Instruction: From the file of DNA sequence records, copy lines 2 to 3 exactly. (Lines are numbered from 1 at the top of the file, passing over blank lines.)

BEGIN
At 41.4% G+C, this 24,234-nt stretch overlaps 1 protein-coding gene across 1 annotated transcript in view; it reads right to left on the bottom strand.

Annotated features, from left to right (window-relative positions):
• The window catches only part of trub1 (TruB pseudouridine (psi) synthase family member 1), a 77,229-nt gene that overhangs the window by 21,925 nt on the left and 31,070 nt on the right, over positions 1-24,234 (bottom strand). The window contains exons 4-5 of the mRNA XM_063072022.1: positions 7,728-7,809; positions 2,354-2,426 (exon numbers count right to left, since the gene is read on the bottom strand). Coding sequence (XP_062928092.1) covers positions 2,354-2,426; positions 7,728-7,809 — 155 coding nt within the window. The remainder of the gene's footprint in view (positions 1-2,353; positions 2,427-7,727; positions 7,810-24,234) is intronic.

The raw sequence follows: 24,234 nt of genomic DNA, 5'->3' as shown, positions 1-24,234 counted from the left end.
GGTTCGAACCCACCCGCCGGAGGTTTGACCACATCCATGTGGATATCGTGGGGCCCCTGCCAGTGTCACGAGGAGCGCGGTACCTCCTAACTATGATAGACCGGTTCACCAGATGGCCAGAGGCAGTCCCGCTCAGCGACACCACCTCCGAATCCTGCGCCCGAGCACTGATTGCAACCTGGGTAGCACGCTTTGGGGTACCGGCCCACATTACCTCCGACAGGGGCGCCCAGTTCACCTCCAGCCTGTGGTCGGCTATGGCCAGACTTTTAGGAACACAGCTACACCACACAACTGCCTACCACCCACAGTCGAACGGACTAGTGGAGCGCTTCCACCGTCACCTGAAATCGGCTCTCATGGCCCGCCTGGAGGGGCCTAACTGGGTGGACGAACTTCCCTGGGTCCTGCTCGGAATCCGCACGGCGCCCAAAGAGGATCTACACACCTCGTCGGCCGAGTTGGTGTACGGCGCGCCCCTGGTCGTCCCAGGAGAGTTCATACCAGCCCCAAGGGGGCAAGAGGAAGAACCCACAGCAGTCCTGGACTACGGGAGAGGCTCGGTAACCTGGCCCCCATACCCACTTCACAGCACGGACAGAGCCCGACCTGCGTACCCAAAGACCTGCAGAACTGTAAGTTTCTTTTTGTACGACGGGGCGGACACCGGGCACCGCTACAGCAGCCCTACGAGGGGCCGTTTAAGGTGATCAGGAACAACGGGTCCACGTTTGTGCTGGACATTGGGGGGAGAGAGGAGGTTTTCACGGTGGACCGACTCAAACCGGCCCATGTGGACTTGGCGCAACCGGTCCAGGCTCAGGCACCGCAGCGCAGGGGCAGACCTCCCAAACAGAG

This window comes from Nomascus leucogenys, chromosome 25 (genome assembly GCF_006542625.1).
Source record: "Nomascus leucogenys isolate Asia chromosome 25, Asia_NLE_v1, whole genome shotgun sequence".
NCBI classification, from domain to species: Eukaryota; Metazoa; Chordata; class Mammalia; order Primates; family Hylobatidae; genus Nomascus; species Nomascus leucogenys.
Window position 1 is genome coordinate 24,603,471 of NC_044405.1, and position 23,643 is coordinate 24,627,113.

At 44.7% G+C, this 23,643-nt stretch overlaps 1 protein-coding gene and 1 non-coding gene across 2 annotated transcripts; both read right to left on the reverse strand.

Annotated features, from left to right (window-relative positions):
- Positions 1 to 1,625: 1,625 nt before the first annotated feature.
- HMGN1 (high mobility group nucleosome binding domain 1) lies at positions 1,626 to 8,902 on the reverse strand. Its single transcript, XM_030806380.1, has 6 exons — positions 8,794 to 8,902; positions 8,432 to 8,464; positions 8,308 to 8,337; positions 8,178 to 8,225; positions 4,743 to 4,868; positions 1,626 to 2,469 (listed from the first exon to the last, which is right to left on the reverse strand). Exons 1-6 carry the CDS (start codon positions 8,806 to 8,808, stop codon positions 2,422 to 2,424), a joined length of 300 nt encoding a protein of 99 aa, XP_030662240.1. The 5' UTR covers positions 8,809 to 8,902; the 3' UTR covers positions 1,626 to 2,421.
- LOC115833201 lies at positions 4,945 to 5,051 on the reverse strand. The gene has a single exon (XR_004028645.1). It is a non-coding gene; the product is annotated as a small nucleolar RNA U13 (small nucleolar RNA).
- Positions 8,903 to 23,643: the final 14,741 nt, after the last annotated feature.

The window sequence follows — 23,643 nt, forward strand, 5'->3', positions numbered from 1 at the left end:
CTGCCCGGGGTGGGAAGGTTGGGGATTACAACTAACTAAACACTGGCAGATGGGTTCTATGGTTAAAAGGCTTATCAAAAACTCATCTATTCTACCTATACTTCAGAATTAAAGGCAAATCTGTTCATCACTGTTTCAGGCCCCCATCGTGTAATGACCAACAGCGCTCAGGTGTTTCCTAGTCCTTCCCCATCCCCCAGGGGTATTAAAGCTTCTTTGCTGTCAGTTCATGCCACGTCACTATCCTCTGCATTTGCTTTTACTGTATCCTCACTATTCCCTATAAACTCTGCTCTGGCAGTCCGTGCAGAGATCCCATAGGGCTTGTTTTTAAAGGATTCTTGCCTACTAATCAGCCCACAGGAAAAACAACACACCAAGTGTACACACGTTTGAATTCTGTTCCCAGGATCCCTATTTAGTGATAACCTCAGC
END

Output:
Annotated features, from left to right (window-relative positions):
• The window catches only part of trub1 (TruB pseudouridine (psi) synthase family member 1), a 77,229-nt gene that overhangs the window by 21,925 nt on the left and 31,070 nt on the right, over positions 1-24,234 (bottom strand). The window contains exons 4-5 of the mRNA XM_063072022.1: positions 7,728-7,809; positions 2,354-2,426 (exon numbers count right to left, since the gene is read on the bottom strand). Coding sequence (XP_062928092.1) covers positions 2,354-2,426; positions 7,728-7,809 — 155 coding nt within the window. The remainder of the gene's footprint in view (positions 1-2,353; positions 2,427-7,727; positions 7,810-24,234) is intronic.